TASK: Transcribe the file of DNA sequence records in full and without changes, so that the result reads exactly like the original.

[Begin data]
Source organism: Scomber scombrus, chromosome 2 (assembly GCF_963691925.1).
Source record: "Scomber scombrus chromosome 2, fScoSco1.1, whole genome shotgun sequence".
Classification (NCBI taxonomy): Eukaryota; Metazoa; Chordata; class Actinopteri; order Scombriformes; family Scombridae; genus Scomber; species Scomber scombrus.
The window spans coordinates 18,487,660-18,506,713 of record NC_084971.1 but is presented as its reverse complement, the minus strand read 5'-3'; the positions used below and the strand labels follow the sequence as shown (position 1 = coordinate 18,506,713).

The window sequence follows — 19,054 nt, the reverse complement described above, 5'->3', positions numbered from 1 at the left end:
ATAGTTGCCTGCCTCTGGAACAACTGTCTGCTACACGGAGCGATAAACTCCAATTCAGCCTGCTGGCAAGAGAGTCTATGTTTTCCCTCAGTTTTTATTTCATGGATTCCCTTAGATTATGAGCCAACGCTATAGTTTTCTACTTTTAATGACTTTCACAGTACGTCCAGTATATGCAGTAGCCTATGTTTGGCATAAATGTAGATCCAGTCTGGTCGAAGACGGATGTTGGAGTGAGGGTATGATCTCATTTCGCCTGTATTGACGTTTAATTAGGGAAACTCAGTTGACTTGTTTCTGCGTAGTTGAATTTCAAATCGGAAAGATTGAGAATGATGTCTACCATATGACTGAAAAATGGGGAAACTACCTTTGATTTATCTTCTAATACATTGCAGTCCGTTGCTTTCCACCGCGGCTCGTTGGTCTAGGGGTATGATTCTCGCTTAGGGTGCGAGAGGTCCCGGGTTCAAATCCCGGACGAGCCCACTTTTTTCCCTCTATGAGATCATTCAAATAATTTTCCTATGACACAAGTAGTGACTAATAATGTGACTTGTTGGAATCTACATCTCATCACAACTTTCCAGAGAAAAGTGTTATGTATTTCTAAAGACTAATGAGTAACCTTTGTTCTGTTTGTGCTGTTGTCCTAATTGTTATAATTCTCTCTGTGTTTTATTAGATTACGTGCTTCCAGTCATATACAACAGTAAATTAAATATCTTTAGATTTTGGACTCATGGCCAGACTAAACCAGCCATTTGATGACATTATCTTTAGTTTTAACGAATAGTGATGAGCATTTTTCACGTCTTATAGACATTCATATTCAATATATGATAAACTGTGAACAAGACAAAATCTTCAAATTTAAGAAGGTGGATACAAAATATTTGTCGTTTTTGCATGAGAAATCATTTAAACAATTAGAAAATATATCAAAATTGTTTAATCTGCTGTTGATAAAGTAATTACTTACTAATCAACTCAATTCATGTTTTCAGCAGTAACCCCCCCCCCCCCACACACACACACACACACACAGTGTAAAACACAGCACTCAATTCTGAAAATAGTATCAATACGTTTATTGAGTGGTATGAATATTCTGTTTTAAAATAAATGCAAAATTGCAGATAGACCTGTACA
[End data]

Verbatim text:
Source organism: Scomber scombrus, chromosome 2 (assembly GCF_963691925.1).
Source record: "Scomber scombrus chromosome 2, fScoSco1.1, whole genome shotgun sequence".
Classification (NCBI taxonomy): Eukaryota; Metazoa; Chordata; class Actinopteri; order Scombriformes; family Scombridae; genus Scomber; species Scomber scombrus.
The window spans coordinates 18,487,660-18,506,713 of record NC_084971.1 but is presented as its reverse complement, the minus strand read 5'-3'; the positions used below and the strand labels follow the sequence as shown (position 1 = coordinate 18,506,713).

The window sequence follows — 19,054 nt, the reverse complement described above, 5'->3', positions numbered from 1 at the left end:
ATAGTTGCCTGCCTCTGGAACAACTGTCTGCTACACGGAGCGATAAACTCCAATTCAGCCTGCTGGCAAGAGAGTCTATGTTTTCCCTCAGTTTTTATTTCATGGATTCCCTTAGATTATGAGCCAACGCTATAGTTTTCTACTTTTAATGACTTTCACAGTACGTCCAGTATATGCAGTAGCCTATGTTTGGCATAAATGTAGATCCAGTCTGGTCGAAGACGGATGTTGGAGTGAGGGTATGATCTCATTTCGCCTGTATTGACGTTTAATTAGGGAAACTCAGTTGACTTGTTTCTGCGTAGTTGAATTTCAAATCGGAAAGATTGAGAATGATGTCTACCATATGACTGAAAAATGGGGAAACTACCTTTGATTTATCTTCTAATACATTGCAGTCCGTTGCTTTCCACCGCGGCTCGTTGGTCTAGGGGTATGATTCTCGCTTAGGGTGCGAGAGGTCCCGGGTTCAAATCCCGGACGAGCCCACTTTTTTCCCTCTATGAGATCATTCAAATAATTTTCCTATGACACAAGTAGTGACTAATAATGTGACTTGTTGGAATCTACATCTCATCACAACTTTCCAGAGAAAAGTGTTATGTATTTCTAAAGACTAATGAGTAACCTTTGTTCTGTTTGTGCTGTTGTCCTAATTGTTATAATTCTCTCTGTGTTTTATTAGATTACGTGCTTCCAGTCATATACAACAGTAAATTAAATATCTTTAGATTTTGGACTCATGGCCAGACTAAACCAGCCATTTGATGACATTATCTTTAGTTTTAACGAATAGTGATGAGCATTTTTCACGTCTTATAGACATTCATATTCAATATATGATAAACTGTGAACAAGACAAAATCTTCAAATTTAAGAAGGTGGATACAAAATATTTGTCGTTTTTGCATGAGAAATCATTTAAACAATTAGAAAATATATCAAAATTGTTTAATCTGCTGTTGATAAAGTAATTACTTACTAATCAACTCAATTCATGTTTTCAGCAGTAACCCCCCCCCCCCCACACACACACACACACACACAGTGTAAAACACAGCACTCAATTCTGAAAATAGTATCAATACGTTTATTGAGTGGTATGAATATTCTGTTTTAAAATAAATGCAAAATTGCAGATAGACCTGTACA